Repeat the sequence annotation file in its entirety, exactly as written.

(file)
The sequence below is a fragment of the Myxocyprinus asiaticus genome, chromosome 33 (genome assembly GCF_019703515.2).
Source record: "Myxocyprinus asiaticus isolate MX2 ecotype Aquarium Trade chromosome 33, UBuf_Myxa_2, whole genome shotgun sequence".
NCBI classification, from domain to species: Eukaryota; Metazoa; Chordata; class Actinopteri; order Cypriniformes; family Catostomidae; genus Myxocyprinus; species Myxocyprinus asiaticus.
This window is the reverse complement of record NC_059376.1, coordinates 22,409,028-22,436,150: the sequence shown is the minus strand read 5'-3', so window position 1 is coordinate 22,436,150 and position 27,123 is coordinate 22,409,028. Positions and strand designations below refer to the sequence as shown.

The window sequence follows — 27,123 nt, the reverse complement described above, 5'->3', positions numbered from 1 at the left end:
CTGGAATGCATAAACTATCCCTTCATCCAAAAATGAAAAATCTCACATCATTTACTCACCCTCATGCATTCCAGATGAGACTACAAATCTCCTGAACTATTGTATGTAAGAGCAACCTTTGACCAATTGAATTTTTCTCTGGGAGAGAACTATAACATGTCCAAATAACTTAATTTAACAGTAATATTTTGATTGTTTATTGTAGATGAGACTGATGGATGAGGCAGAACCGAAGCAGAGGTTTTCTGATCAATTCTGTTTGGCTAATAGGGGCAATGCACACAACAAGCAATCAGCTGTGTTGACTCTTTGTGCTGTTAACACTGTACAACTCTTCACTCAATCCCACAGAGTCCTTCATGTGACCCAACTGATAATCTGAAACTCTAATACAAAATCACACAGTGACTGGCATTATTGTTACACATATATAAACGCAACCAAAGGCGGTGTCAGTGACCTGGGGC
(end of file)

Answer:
The sequence below is a fragment of the Myxocyprinus asiaticus genome, chromosome 33 (genome assembly GCF_019703515.2).
Source record: "Myxocyprinus asiaticus isolate MX2 ecotype Aquarium Trade chromosome 33, UBuf_Myxa_2, whole genome shotgun sequence".
NCBI classification, from domain to species: Eukaryota; Metazoa; Chordata; class Actinopteri; order Cypriniformes; family Catostomidae; genus Myxocyprinus; species Myxocyprinus asiaticus.
This window is the reverse complement of record NC_059376.1, coordinates 22,409,028-22,436,150: the sequence shown is the minus strand read 5'-3', so window position 1 is coordinate 22,436,150 and position 27,123 is coordinate 22,409,028. Positions and strand designations below refer to the sequence as shown.

The window sequence follows — 27,123 nt, the reverse complement described above, 5'->3', positions numbered from 1 at the left end:
CTGGAATGCATAAACTATCCCTTCATCCAAAAATGAAAAATCTCACATCATTTACTCACCCTCATGCATTCCAGATGAGACTACAAATCTCCTGAACTATTGTATGTAAGAGCAACCTTTGACCAATTGAATTTTTCTCTGGGAGAGAACTATAACATGTCCAAATAACTTAATTTAACAGTAATATTTTGATTGTTTATTGTAGATGAGACTGATGGATGAGGCAGAACCGAAGCAGAGGTTTTCTGATCAATTCTGTTTGGCTAATAGGGGCAATGCACACAACAAGCAATCAGCTGTGTTGACTCTTTGTGCTGTTAACACTGTACAACTCTTCACTCAATCCCACAGAGTCCTTCATGTGACCCAACTGATAATCTGAAACTCTAATACAAAATCACACAGTGACTGGCATTATTGTTACACATATATAAACGCAACCAAAGGCGGTGTCAGTGACCTGGGGC